It’s not a cigar, it’s not a beer, it’s…..I thought it was time I weighed in on the recent Corona Virus, or Covid-19, as it is now called. I was scheduled to fly to Korea tomorrow but decided to postpone my trip because of all the hype associated with this new pandemic. I am not too concerned about contracting the disease because, like most countries, Korea has closed its borders to anyone from China, and the overall risk is low. My fear lies in catching a common cold or flu, and being treated like an infectious carrier from person zero.
Before I postponed my trip, I decided to do a fair bit of research into the virus and how it managed to infect more than 60,000 (as of today) and kill over 1,400 individuals. Nearly 2,000 medical workers have been infected, cruise ships are stuck in ports or at sea, face mask manufacturers are making a fortune, and a cure is not in sight.
So what exactly is the Covid-19 virus? It is a strain of SARS but appears to spread much more rapidly. Although the death toll in SARS was a higher percentage, the total number of deaths worldwide did not exceed 775. The Ebola crisis of West Africa, which happened while I was in Namibia, was responsible for 50% of infected individuals perishing. A number, which is now over 10,000. The Asian flu, a few years ago, took 2 million lives, and the Spanish flu (1918) infected over half a billion people worldwide and killed close to 50 million. At that time, the population of the planet was 1.8 billion. The death rate from the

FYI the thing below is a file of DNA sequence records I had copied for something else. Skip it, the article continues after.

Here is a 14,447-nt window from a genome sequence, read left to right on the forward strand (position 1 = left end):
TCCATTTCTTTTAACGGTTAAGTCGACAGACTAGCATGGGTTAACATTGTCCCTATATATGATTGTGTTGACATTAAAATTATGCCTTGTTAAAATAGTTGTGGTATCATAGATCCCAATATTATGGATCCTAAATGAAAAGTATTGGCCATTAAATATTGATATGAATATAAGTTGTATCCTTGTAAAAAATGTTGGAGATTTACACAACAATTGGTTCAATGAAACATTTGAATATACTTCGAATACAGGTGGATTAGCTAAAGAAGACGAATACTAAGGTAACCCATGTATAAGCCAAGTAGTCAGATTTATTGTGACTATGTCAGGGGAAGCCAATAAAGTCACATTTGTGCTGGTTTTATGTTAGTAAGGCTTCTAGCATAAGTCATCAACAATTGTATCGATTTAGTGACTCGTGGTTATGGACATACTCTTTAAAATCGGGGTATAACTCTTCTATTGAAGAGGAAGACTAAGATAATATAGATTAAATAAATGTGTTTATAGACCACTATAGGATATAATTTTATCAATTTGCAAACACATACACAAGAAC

Spanish flu was higher than that of the black plague, H1N1 and the HIV epidemic combined. So how did it start? Corona viruses are common in the world of infectious disease, but Covid-19 is a new strain. Initially, it was believed to transmit between animals and people only, but now it is confirmed that transmission occurs between people, as well. It seems to originate in bats at an illegal market in Wuhan, China. The market was closed in December, but re-opened (illegally) in January. It is now believed bats infected Pangolins, which are animals often poached for their scales (made of keratin), that are marketed as medicine. The animal’s meat is considered a delicacy in China and Vietnam. Pangolins are sold in illegal markets. The virus could have spread from a bat to a pangolin to humans through the consumption of the animal.
The risk of catching the virus in Canada is very low at this time. There is no need to shun away from people who have recently been in China but having said that, if you are aware of anyone travelling from China, who appears to be ill, local health authorities should be notified.
The only way to catch the virus is through respiratory contact, which means if you stand within 2 metres of an infected person, you could catch it if they sneeze or cough. Masks work, but more to keep the virus inside the person who has it. I would certainly not travel in South East Asia without a mask. When travelling, make sure you wash your hands every time you come in contact with someone who may be infected, or sneezes and coughs near you. If you can, when you travel, fly business class, as most aircraft have separate ventilation systems for the front of the plane. It is unlikely to catch the virus by touching things, so, although sanitary wipes, etc. are great for germ reduction, they will do little to stop the contraction of this virus. Continue to travel, but be aware of what is happening around you.
Jonathan van Bilsen is a television host, published author, award winning photographer and keynote speaker. Watch his new show ‘The Jonathan van Bilsen Show’ on Rogers TV, the Standard online and YouTube.